Karl Rove doesn’t believe Sarah Palin is electable. It is as simple as that. President George W. Bush’s chief political adviser, in an interview with the British paper Telegraph, says in a roundabout fashion that he not only doesn’t believe that Palin has what it takes to run a major campaign, she doesn’t what it takes to win a presidential election. He said he didn’t think Americans would view someone who starred in a reality show as presidential material.
“With all due candour, appearing on your own reality show on the Discovery Channel, I am not certain how that fits in the American calculus of ‘that helps me see you in the Oval Office’,” he told the Telegraph.
Rove pointed out the promotional video for the series, which features Palin and her family traveling, hiking, kayaking throughout Alaska and exploring its vast wildernesses, would ultimately hurt her in a political campaign. In the clip, Palin says, “I would rather be doing this than in some stuffy old political office.”
He did give Palin credit for doing a good job as a vice presidential candidate, but said the being vice president and president was two very different things.
“There are high standards that the American people have for it [the presidency],” he noted, “and they require a certain level of gravitas, and they want to look at the candidate and say ‘that candidate is doing things that gives me confidence that they are up to the most demanding job in the world’.”
Simply put: starring in a reality show doesn’t instill confidence in one’s leadership abilities.
And Rove, who now, like Palin, works as a political analyst for Fox News, is right. Further undermining that confidence was her sudden withdrawal from her elected position as governor of the state of Alaska, which many felt was an opportunistic and selfish move to make millions of dollars giving speeches and writing books. Many viewed her resignation halfway through her four-year term was a betrayal of her sworn duty to the people who had voted for her.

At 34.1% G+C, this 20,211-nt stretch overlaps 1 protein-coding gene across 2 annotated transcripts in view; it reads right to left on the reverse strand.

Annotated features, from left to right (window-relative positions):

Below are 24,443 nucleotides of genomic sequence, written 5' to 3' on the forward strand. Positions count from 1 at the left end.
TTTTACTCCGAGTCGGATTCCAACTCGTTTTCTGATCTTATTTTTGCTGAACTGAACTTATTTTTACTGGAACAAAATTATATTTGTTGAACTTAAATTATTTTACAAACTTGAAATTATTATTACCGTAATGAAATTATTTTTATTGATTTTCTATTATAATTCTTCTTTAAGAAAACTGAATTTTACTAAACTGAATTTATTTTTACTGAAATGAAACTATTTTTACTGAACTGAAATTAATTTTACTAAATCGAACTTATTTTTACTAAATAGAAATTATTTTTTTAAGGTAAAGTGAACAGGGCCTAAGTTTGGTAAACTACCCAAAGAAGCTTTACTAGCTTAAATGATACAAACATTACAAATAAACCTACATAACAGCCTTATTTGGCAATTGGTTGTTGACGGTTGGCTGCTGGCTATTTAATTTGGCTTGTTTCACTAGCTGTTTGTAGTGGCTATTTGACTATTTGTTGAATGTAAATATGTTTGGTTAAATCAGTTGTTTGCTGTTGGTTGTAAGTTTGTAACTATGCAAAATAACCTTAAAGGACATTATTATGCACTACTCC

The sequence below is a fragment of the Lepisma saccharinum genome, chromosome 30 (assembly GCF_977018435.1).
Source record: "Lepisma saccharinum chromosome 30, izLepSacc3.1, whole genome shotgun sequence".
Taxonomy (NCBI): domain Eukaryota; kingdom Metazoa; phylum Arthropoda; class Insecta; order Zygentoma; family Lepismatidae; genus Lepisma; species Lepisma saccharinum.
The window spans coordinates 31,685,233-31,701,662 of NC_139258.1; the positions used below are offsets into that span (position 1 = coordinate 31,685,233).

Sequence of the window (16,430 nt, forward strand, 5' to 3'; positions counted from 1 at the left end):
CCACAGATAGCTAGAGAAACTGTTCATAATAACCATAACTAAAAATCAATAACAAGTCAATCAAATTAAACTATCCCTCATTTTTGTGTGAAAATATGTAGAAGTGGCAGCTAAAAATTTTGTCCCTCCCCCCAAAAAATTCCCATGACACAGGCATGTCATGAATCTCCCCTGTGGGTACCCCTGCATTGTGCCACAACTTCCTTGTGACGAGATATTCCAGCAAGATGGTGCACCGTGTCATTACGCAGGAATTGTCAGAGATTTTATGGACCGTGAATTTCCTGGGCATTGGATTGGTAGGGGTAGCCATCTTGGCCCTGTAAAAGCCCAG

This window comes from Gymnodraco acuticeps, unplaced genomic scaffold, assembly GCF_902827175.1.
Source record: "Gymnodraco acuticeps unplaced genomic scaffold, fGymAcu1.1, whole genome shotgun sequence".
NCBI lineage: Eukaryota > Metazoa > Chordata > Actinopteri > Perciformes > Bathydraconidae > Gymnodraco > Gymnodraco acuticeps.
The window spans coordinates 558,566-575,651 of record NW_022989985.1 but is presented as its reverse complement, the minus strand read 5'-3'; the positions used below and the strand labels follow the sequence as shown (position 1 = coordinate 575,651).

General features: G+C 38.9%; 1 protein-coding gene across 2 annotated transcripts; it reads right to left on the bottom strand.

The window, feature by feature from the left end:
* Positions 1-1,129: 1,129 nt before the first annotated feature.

Also diminishing Sarah Palin’s claim to the highest political office in the United States is her constant use of Facebook and Twitter, social networking platforms that, although popular, aren’t seen as forums for the politically serious, seemingly trivializing not only the issues but the individual voicing their stance on those issues. Although that view may change with time, the content of what is written in those forums will require graduation as well.
Palin is also seen as a polarizer, an extremist, her views somewhat farther right than most. Although a prime mover in the Tea Party movement and looked upon as a Republican heavy hitter, Palin has failed to gain even a single endorsement from any major Republican figure. Even John McCain has failed to endorse the woman his presidential campaign pulled from relative obscurity in 2008.
And if Sarah Palin actually ran for the presidency in 2012? According to a Bloomberg News National Poll, incumbent President Barack Obama would defeat Sarah Palin, should she get the Republican nomination, by a 16-point margin.
It is known that the unofficial push for the 2012 election will begin on Nov. 3, the day after Election Day. Many feel it is a very strong possibility that Palin is positioning herself to make a run for the presidency. Karl Rove doesn’t believe that Palin is ready, not just to combat the Democratic candidate, but to withstand the political infighting within the Republican hierarchy as the primary elections begin heating up.
Bottom line: People won’t vote for her, not outside of her “true believers.”
In the end, Rove said, “They are going to be saying ‘the person who can win is the person who proves to me that they are up to the job.'”
Clearly, Karl Rove doesn’t believe Sarah Palin is presidential material or electable, nor does he think she is a credible candidate for the Republican Party. And thus far, most polls agree with him. But over time things change, situations and circumstances change, people and opinions change. Still, will Sarah Palin ever see the day when most Americans believe she is “up for the job”?